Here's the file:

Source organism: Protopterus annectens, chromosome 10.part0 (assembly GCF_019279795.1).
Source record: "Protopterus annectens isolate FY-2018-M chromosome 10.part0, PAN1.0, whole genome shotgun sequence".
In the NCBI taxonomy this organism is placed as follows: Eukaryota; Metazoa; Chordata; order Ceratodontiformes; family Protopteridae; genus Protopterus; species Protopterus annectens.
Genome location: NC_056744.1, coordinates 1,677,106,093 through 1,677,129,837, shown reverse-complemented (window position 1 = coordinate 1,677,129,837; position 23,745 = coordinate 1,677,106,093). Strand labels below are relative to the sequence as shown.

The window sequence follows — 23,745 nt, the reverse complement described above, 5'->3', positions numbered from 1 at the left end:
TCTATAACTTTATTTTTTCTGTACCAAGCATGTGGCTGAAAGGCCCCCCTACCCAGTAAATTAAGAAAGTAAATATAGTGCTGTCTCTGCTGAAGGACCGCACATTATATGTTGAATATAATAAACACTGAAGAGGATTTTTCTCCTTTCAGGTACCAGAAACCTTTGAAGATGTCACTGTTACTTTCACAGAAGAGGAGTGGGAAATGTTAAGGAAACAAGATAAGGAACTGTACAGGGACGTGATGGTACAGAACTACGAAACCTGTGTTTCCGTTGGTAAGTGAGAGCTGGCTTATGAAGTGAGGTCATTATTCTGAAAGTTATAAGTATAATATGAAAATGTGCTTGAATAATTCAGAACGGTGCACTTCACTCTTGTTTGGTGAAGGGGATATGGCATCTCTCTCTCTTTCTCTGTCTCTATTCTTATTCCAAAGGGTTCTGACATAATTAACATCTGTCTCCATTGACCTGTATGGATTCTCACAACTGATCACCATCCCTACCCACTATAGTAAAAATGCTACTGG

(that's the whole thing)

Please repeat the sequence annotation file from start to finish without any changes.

Source organism: Protopterus annectens, chromosome 10.part0 (assembly GCF_019279795.1).
Source record: "Protopterus annectens isolate FY-2018-M chromosome 10.part0, PAN1.0, whole genome shotgun sequence".
In the NCBI taxonomy this organism is placed as follows: Eukaryota; Metazoa; Chordata; order Ceratodontiformes; family Protopteridae; genus Protopterus; species Protopterus annectens.
Genome location: NC_056744.1, coordinates 1,677,106,093 through 1,677,129,837, shown reverse-complemented (window position 1 = coordinate 1,677,129,837; position 23,745 = coordinate 1,677,106,093). Strand labels below are relative to the sequence as shown.

The window sequence follows — 23,745 nt, the reverse complement described above, 5'->3', positions numbered from 1 at the left end:
TCTATAACTTTATTTTTTCTGTACCAAGCATGTGGCTGAAAGGCCCCCCTACCCAGTAAATTAAGAAAGTAAATATAGTGCTGTCTCTGCTGAAGGACCGCACATTATATGTTGAATATAATAAACACTGAAGAGGATTTTTCTCCTTTCAGGTACCAGAAACCTTTGAAGATGTCACTGTTACTTTCACAGAAGAGGAGTGGGAAATGTTAAGGAAACAAGATAAGGAACTGTACAGGGACGTGATGGTACAGAACTACGAAACCTGTGTTTCCGTTGGTAAGTGAGAGCTGGCTTATGAAGTGAGGTCATTATTCTGAAAGTTATAAGTATAATATGAAAATGTGCTTGAATAATTCAGAACGGTGCACTTCACTCTTGTTTGGTGAAGGGGATATGGCATCTCTCTCTCTTTCTCTGTCTCTATTCTTATTCCAAAGGGTTCTGACATAATTAACATCTGTCTCCATTGACCTGTATGGATTCTCACAACTGATCACCATCCCTACCCACTATAGTAAAAATGCTACTGG